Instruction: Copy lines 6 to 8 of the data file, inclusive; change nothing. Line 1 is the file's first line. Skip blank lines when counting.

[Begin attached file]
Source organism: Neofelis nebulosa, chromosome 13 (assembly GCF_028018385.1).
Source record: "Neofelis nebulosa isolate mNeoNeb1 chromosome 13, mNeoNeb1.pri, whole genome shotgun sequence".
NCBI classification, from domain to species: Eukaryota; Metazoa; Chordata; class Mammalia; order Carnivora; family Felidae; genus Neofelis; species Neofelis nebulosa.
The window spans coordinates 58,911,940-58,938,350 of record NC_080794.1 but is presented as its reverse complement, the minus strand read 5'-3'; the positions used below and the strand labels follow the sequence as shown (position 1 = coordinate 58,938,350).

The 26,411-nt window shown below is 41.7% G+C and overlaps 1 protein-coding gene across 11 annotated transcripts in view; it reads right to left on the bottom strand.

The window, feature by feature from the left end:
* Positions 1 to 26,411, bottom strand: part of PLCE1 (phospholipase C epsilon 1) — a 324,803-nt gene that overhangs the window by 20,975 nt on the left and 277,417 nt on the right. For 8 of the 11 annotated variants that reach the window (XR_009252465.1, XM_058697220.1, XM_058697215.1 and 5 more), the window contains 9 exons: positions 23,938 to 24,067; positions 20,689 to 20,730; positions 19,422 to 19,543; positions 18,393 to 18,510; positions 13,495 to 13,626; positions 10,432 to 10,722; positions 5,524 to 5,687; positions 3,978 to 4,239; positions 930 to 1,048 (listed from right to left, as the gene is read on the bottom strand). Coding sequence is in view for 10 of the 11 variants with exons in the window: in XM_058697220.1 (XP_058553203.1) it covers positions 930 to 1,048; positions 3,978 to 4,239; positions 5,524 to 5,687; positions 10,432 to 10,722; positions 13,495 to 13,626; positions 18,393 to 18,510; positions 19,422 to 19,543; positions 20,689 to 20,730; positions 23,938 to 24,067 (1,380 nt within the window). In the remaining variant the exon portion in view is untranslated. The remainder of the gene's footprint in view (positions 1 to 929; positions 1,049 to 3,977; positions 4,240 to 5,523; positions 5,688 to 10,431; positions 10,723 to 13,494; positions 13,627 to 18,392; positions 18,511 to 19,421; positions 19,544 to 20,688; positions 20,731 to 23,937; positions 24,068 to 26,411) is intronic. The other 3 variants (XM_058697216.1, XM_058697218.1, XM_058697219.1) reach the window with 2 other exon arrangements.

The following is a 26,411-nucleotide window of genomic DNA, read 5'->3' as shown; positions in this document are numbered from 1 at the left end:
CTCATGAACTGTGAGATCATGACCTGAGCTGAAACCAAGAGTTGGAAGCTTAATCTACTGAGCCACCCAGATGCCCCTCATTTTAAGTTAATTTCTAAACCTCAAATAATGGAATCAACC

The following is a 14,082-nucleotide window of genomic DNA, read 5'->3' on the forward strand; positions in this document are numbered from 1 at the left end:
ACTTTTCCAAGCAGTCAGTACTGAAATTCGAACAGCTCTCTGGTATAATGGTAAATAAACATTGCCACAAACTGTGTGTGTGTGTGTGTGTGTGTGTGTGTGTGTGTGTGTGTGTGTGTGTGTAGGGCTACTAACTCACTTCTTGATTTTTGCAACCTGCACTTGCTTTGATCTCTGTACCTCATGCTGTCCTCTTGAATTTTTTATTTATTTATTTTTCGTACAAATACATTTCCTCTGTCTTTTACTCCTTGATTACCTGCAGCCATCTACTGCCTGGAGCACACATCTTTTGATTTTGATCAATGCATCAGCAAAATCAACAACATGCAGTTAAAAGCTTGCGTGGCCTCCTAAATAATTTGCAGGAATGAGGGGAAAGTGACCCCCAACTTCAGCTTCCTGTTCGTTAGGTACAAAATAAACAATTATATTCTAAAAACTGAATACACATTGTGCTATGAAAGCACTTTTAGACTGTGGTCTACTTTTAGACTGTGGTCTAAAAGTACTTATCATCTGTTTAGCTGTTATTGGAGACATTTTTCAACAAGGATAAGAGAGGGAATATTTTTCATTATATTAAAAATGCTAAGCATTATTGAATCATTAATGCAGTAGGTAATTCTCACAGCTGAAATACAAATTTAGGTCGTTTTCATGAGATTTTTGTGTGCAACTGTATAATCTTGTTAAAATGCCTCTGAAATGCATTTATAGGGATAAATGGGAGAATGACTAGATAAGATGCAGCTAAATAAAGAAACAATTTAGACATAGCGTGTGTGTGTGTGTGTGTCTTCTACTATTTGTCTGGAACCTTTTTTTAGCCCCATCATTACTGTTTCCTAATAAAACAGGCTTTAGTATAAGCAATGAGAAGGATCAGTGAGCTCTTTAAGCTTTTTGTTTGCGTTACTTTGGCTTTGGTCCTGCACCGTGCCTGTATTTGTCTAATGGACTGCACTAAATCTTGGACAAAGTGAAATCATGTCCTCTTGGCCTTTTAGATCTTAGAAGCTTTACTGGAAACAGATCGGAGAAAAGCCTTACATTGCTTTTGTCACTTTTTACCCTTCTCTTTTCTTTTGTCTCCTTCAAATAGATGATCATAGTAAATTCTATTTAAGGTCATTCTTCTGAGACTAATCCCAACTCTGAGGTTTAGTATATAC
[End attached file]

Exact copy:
The window, feature by feature from the left end:
* Positions 1 to 26,411, bottom strand: part of PLCE1 (phospholipase C epsilon 1) — a 324,803-nt gene that overhangs the window by 20,975 nt on the left and 277,417 nt on the right. For 8 of the 11 annotated variants that reach the window (XR_009252465.1, XM_058697220.1, XM_058697215.1 and 5 more), the window contains 9 exons: positions 23,938 to 24,067; positions 20,689 to 20,730; positions 19,422 to 19,543; positions 18,393 to 18,510; positions 13,495 to 13,626; positions 10,432 to 10,722; positions 5,524 to 5,687; positions 3,978 to 4,239; positions 930 to 1,048 (listed from right to left, as the gene is read on the bottom strand). Coding sequence is in view for 10 of the 11 variants with exons in the window: in XM_058697220.1 (XP_058553203.1) it covers positions 930 to 1,048; positions 3,978 to 4,239; positions 5,524 to 5,687; positions 10,432 to 10,722; positions 13,495 to 13,626; positions 18,393 to 18,510; positions 19,422 to 19,543; positions 20,689 to 20,730; positions 23,938 to 24,067 (1,380 nt within the window). In the remaining variant the exon portion in view is untranslated. The remainder of the gene's footprint in view (positions 1 to 929; positions 1,049 to 3,977; positions 4,240 to 5,523; positions 5,688 to 10,431; positions 10,723 to 13,494; positions 13,627 to 18,392; positions 18,511 to 19,421; positions 19,544 to 20,688; positions 20,731 to 23,937; positions 24,068 to 26,411) is intronic. The other 3 variants (XM_058697216.1, XM_058697218.1, XM_058697219.1) reach the window with 2 other exon arrangements.

The following is a 26,411-nucleotide window of genomic DNA, read 5'->3' as shown; positions in this document are numbered from 1 at the left end: